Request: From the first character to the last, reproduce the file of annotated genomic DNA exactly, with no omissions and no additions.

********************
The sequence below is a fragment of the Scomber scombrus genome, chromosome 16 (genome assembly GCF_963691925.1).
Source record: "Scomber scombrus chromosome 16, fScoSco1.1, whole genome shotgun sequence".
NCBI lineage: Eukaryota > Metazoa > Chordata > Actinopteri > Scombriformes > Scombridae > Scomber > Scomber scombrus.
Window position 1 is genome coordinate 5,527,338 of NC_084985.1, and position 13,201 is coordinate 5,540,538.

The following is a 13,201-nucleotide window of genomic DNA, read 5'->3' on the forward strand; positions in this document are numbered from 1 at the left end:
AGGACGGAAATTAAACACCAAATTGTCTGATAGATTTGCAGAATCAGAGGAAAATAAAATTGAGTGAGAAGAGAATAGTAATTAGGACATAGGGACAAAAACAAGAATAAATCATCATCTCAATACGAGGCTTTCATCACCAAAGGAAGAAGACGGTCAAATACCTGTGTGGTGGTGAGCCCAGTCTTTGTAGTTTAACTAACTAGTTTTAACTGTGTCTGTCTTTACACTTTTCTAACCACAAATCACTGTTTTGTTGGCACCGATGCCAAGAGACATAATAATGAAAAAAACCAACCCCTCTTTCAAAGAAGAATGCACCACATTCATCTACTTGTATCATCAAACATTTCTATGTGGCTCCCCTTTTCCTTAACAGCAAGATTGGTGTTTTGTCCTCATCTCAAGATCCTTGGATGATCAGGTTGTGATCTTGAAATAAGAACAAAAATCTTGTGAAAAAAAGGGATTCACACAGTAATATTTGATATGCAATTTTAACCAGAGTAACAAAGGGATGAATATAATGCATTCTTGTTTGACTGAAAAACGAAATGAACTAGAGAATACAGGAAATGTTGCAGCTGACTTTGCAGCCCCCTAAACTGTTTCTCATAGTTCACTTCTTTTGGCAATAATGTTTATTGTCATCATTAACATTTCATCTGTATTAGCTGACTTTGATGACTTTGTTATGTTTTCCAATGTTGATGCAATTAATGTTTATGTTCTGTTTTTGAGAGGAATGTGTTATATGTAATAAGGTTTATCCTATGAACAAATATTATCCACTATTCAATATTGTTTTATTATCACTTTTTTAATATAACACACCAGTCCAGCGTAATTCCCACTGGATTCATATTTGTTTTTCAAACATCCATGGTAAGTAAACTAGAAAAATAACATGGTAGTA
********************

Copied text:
The sequence below is a fragment of the Scomber scombrus genome, chromosome 16 (genome assembly GCF_963691925.1).
Source record: "Scomber scombrus chromosome 16, fScoSco1.1, whole genome shotgun sequence".
NCBI lineage: Eukaryota > Metazoa > Chordata > Actinopteri > Scombriformes > Scombridae > Scomber > Scomber scombrus.
Window position 1 is genome coordinate 5,527,338 of NC_084985.1, and position 13,201 is coordinate 5,540,538.

The following is a 13,201-nucleotide window of genomic DNA, read 5'->3' on the forward strand; positions in this document are numbered from 1 at the left end:
AGGACGGAAATTAAACACCAAATTGTCTGATAGATTTGCAGAATCAGAGGAAAATAAAATTGAGTGAGAAGAGAATAGTAATTAGGACATAGGGACAAAAACAAGAATAAATCATCATCTCAATACGAGGCTTTCATCACCAAAGGAAGAAGACGGTCAAATACCTGTGTGGTGGTGAGCCCAGTCTTTGTAGTTTAACTAACTAGTTTTAACTGTGTCTGTCTTTACACTTTTCTAACCACAAATCACTGTTTTGTTGGCACCGATGCCAAGAGACATAATAATGAAAAAAACCAACCCCTCTTTCAAAGAAGAATGCACCACATTCATCTACTTGTATCATCAAACATTTCTATGTGGCTCCCCTTTTCCTTAACAGCAAGATTGGTGTTTTGTCCTCATCTCAAGATCCTTGGATGATCAGGTTGTGATCTTGAAATAAGAACAAAAATCTTGTGAAAAAAAGGGATTCACACAGTAATATTTGATATGCAATTTTAACCAGAGTAACAAAGGGATGAATATAATGCATTCTTGTTTGACTGAAAAACGAAATGAACTAGAGAATACAGGAAATGTTGCAGCTGACTTTGCAGCCCCCTAAACTGTTTCTCATAGTTCACTTCTTTTGGCAATAATGTTTATTGTCATCATTAACATTTCATCTGTATTAGCTGACTTTGATGACTTTGTTATGTTTTCCAATGTTGATGCAATTAATGTTTATGTTCTGTTTTTGAGAGGAATGTGTTATATGTAATAAGGTTTATCCTATGAACAAATATTATCCACTATTCAATATTGTTTTATTATCACTTTTTTAATATAACACACCAGTCCAGCGTAATTCCCACTGGATTCATATTTGTTTTTCAAACATCCATGGTAAGTAAACTAGAAAAATAACATGGTAGTA